The author makes it known that the book is a heavily edited compilation of a series of independent articles that work together to form this complete picture of the Roman’s experience with barbarians. In a sense that makes the book easy to have as a reference, as any chapter can be read without needing to reorient with a previous chapter. The downside is that some of the details can get a bit repetitive, such as giving a lengthy overview of the backstory of a tribe that was covered in detail just pages earlier in the previous chapter.
The scope of this book should also be mentioned as many might think that the fall of Rome to barbarian invaders would be a heavy focus. Dyck tries to clarify with the subtitle “The Era of Roman Conquest” though that is still slightly unclear. Coverage of the barbarian wars stops a few years after the disaster of Teutoburg Forest. The Romans had yet to conquer Britain or Dacia, two key Roman conquests that the book only really mentions in the last overall paragraph.
The research for this must have been quite difficult, as it spans centuries of unclear and sparsely documented conflicts. Occasionally some inaccuracies occur when glossing over other conflicts, but the core of the book regarding the barbarians seems to be largely accurate. For general reading, the endnotes do a decent job, especially when dealing with controversial or undecided topics such as the lineage of certain tribes. Usually, Dyck will pick a side of the argument and move on by the endnote can go in depth on the intricacies of a particular historical argument. This is great to have as history is constantly evolving and new ideas and theories clash over countless aspects of history that many might take as simple fact.
For solid research, however, this book could use some more notes, particularly for scenes of extraordinary or improbable action. Essentially every quote has a nice note showing where exactly it came from, but many passages seem like they should have a note, for verification or as a launching point for more research. For example, when discussing a barbarian war in Spain, Dyck describes the exceptional Spanish cavalry. Special mention is made that the Spanish worshiped horses, adorned them with trappings that included bells around their neck, and that Spanish horses could kneel and be quiet on command. There is even a mention that the Spanish may have invented the horseshoe. None of this has a note, disappointing from a research perspective. A list of sources is given at the end, divided by chapter, but it would be difficult to pinpoint which source gave that particular information on Spanish horses.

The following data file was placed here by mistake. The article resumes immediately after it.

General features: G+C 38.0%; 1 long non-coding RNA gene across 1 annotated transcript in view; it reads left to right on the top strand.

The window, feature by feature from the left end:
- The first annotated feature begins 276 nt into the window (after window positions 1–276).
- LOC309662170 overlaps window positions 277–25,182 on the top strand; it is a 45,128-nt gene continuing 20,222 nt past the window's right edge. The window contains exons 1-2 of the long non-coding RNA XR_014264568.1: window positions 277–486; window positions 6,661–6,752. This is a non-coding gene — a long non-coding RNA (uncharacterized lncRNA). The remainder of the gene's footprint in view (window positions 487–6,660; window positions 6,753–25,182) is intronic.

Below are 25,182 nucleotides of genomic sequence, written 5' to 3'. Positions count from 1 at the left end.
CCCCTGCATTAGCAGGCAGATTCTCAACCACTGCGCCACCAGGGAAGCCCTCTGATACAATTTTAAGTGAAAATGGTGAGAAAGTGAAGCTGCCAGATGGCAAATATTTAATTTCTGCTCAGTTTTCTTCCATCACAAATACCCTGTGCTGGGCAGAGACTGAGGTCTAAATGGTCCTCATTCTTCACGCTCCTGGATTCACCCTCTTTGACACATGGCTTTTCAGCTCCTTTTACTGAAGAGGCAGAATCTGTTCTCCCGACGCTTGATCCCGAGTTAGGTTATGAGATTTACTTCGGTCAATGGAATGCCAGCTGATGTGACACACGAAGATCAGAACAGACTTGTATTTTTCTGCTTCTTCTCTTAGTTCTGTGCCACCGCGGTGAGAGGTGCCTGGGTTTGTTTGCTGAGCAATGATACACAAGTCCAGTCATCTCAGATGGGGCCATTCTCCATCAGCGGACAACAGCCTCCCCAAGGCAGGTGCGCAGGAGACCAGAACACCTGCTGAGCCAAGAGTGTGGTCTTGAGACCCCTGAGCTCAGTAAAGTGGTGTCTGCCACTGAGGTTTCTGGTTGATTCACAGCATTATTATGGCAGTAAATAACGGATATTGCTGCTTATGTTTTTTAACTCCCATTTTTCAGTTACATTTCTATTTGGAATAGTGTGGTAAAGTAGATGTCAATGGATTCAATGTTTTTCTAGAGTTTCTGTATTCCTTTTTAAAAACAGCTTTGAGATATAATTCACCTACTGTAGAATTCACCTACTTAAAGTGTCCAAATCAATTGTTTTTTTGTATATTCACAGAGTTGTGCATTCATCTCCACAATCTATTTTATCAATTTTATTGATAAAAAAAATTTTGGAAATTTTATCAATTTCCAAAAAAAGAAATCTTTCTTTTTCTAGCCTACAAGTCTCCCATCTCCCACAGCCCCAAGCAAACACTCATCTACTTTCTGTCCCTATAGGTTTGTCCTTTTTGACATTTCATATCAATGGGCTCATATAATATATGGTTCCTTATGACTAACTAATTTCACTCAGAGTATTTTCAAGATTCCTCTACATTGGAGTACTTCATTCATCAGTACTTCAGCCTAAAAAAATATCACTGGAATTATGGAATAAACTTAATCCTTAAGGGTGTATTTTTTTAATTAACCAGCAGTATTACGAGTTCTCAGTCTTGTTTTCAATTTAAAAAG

Because each of these articles was written to engage the audience, they are full of fascinating depictions of battles and events. From the sources, there is simply a lot we don’t know, but Dyck does a great job of creating an uninterrupted and complete picture of these various events. Getting the feeling of being transported to another time is usually the realm of historical fiction, but Dyck does such a great job of presenting the story that he can allow the reader to really see the events.
Overall, it is a short succinct overview of the Roman barbarian wars until Teutoburg. Even knowing a fair amount about Republican Rome, I found some interesting insight on some of the lesser discussed Barbarian wars, and I enjoyed reading about the famous story of Juno’s Geese saving Rome in chapter two, as well as the iconic quote “Woe to the Vanquished” in that same chapter. Overall it is an entertaining read, great for those wishing to cover some gaps in their knowledge of Republican Rome without pushing through a 1,000-page epic.
By William McLaughlin for War History Online